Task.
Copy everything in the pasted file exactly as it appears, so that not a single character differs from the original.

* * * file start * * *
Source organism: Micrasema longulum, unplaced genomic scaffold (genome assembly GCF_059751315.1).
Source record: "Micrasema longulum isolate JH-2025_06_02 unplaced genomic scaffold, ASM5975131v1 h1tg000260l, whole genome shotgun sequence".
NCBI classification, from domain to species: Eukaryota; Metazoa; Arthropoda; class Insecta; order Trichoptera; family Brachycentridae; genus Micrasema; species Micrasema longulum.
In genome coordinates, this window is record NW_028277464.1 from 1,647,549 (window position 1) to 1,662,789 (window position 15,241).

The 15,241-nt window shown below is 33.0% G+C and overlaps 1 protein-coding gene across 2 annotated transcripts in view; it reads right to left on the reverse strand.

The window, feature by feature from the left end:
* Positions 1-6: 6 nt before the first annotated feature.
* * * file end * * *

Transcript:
Source organism: Micrasema longulum, unplaced genomic scaffold (genome assembly GCF_059751315.1).
Source record: "Micrasema longulum isolate JH-2025_06_02 unplaced genomic scaffold, ASM5975131v1 h1tg000260l, whole genome shotgun sequence".
NCBI classification, from domain to species: Eukaryota; Metazoa; Arthropoda; class Insecta; order Trichoptera; family Brachycentridae; genus Micrasema; species Micrasema longulum.
In genome coordinates, this window is record NW_028277464.1 from 1,647,549 (window position 1) to 1,662,789 (window position 15,241).

The 15,241-nt window shown below is 33.0% G+C and overlaps 1 protein-coding gene across 2 annotated transcripts in view; it reads right to left on the reverse strand.

The window, feature by feature from the left end:
* Positions 1-6: 6 nt before the first annotated feature.